5/5 stars *****
“An essential eye shadow collection featuring 14 shades, including neutral and berry tones. Use Anastasia Beverly Hills first permanent palette, Modern Renaissance to create endless looks for daytime and evening.”
I have been debating on whether I should buy this palette or not for a while, but I decided that I would just treat myself and go for it! For the life of me, I couldn’t find any dupes for this, as it is so unique to it’s colour selection.
Okay, so the packaging is just so professional and cute! It is velvet, which is great to the touch – but not so great for the perfectionist in all of us when it comes to getting something dirty. I kept mine in the box, used it one time, put it back in, then took it out again to photograph for this review, yet it is already dirty. It doesn’t really matter, but I kind of want to keep it as pristine as possible for the price it is, you know?
Aside from that, it just looks so… expensive! The lettering is actually in the velvet, and the brand name is rose gold – ROSE GOLD! The two fonts go to together very well too, so bravo for that.
It has magnets on the top of the lid so that it closes properly, but they are quite small, so not very noticeable, which I think is great attention to detail. The whole palette just seems very planned out, which is appealing to the eye and my heart, as I spent a lot of money on it!
You get a mirror the size of the lid with this too, covered with a plastic sheet, which is handy if you travel with it. There was also a plastic sheet over the shadows, so I was very glad about that when I opened it, as it seemed very thoughtful in a way… I still have that plastic sheet over the mirror and shadows as I type this, in fact, so they’re going to good use even still!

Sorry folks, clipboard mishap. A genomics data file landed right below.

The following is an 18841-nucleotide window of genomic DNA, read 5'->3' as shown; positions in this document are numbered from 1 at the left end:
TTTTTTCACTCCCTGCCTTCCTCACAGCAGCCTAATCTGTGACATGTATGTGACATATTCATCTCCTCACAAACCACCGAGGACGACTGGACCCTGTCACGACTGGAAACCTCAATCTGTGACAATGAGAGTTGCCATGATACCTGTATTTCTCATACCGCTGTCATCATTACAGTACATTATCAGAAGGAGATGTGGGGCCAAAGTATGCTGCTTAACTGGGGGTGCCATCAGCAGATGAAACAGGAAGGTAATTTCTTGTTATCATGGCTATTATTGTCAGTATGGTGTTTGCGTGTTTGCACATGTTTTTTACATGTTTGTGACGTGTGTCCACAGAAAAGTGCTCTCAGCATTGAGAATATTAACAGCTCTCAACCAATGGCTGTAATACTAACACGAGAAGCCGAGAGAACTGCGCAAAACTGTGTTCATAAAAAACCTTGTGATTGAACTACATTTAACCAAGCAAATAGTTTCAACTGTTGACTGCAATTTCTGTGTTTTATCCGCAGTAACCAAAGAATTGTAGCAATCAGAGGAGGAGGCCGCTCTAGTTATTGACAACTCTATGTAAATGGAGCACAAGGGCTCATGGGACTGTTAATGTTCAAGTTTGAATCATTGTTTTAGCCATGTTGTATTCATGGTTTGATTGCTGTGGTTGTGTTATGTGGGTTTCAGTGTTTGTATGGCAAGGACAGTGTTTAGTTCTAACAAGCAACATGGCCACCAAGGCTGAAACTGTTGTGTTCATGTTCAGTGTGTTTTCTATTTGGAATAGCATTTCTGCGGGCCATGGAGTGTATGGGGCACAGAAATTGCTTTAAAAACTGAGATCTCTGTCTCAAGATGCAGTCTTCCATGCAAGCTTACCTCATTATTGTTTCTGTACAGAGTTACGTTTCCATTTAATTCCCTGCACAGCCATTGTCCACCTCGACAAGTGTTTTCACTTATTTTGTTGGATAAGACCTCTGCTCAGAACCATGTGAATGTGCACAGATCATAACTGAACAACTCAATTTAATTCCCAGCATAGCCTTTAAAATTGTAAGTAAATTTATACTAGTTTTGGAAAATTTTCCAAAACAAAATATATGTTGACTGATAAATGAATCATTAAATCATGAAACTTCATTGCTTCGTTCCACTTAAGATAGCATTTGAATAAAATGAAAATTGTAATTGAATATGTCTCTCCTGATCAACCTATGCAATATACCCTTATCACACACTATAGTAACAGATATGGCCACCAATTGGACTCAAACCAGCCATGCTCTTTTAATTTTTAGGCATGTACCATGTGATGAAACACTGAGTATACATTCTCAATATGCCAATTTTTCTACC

Lastly, it is also very heavy, and we all know that heavier something is, the more money it will cost you
As you can see, the colours are also set out very nicely, and you get a brush that is actually useable! Hallelujah!
Like I said, these colours are very unique to this palette. You can get a couple of them as single eyeshadows from ABH’s website, but it actually works out cheaper to buy them within the palette, as you get a lot of colours unique to the Modern Renaissance palette thrown in too. The colours seem to be unique to only this palette in the entire world, it seems to be, as there are no dupes! None. Trust me, I have searched and searched for about half a year to find something that is similar to even one of these shadows, and it just isn’t possible. For that reason alone, if you like the colours, I would definitely say that you take the dive and buy this palette.
Each colour was inspired by modern renaissance painting’s, as the painters during that time period, here comes the history nerd in me, had a particular palette that they used, which was very warm tones, as is this palette, and varied colours. Finally, I will also say that each name relates back to those types of paintings, so there is consistency in this, which is great, as it shows that there was real thought put into this whole product.